May 10, 2022 dmh

Labelled as the ‘broken boomerang generation’, this article talks about the crisis young adults are experiencing as moving out of their parent’s is just too unaffordable for most.

Louise Eccles, Sian Griffiths and Ademola Bello

Sunday April 17 2022, 12.01am, The Sunday Times

The predicament of the “boomerang generation”, who move out of their parents’ home only to return, has been well documented. But now parents face a new challenge — the “broken boomerang generation”, who are not leaving the family home at all.

Record numbers of adults under the age of 35 live with their parents, according to official data — 100,000 more than before the pandemic.

Analysts predict that the trend will accelerate as the cost of living rises over the coming months, placing rented accommodation or a mortgage out of reach for young professionals.

Last year 3.58 million adults aged between 20 and 35 lived with their parents, 1.1 million more than 20 years ago. Of those living at home, 61 per cent were men. Among people aged 34, men account for 82 per cent of those living at home.

Although some of the recent increase in adults living at home could be a temporary consequence of the pandemic, the Institute for Public Policy Research said it marked a “long-term trend”.

Paula Higgins, of the Homeowners Alliance, said: “It’s a brutal time for younger people who aspire to live away from their parents or own their own front door. It’s disheartening for those looking for independence to see the goalposts being moved further away.”

The average age of a first-time buyer is 32, according to UK Finance, up from 30 a decade ago. However, while property ownership is becoming harder for young people, even renting is out of reach for some.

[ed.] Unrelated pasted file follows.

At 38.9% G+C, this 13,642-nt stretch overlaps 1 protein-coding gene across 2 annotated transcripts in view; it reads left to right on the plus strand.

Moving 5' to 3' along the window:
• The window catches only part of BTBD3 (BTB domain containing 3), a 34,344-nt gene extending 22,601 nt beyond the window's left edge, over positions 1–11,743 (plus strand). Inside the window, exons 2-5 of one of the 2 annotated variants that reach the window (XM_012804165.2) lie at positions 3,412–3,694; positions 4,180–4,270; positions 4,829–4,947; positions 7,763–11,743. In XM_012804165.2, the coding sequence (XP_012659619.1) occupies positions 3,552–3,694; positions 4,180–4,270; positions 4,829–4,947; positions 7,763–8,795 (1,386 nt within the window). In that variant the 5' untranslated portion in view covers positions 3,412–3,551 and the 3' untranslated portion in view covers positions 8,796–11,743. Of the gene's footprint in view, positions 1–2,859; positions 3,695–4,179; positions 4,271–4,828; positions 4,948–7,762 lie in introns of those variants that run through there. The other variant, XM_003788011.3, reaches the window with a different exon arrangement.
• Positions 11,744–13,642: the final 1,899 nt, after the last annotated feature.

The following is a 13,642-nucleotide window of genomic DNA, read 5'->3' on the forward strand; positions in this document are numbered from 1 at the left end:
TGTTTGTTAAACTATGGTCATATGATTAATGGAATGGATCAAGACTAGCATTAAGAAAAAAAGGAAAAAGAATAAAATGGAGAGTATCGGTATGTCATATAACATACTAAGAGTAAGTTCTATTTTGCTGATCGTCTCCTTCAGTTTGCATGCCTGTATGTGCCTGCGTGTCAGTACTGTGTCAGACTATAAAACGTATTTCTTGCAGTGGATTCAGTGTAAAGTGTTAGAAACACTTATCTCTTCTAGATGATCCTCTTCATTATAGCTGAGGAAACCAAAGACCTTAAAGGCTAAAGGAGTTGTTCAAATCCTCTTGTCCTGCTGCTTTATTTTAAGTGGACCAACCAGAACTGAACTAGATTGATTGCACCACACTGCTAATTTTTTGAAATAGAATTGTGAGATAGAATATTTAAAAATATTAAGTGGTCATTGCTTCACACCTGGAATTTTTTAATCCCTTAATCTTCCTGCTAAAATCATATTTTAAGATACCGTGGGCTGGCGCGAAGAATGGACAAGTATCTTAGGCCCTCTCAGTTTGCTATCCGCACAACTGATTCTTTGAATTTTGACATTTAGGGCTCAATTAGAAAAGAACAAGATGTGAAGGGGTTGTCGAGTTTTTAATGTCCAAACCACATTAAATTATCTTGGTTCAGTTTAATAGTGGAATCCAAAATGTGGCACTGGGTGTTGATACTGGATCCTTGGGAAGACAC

The average monthly rent is about £969 a month, according to the property website Zoopla, an 8.3 per cent increase since March 2020. Zoopla found that the average rent accounts for 37 per cent of gross income for a single earner.

Shreya Nanda, of the Institute for Public Policy Research, said: “We as a society are failing to create a situation where it’s affordable for young people to move out of home because of our failure to tax property and the gains that older generations who own homes have accrued from property, coupled with a failure to build more homes.”

Nanda, 27, who leads housing affordability research at the institute, is among those affected. She lives with her parents in London because she says it is too expensive to move out. Students are also feeling the impact of the rising cost of living, according to university vice-chancellors. Leaders at Bolton University are so worried about students choosing between food bills and heating that the university has started offering all students a free hot meal three times a week.


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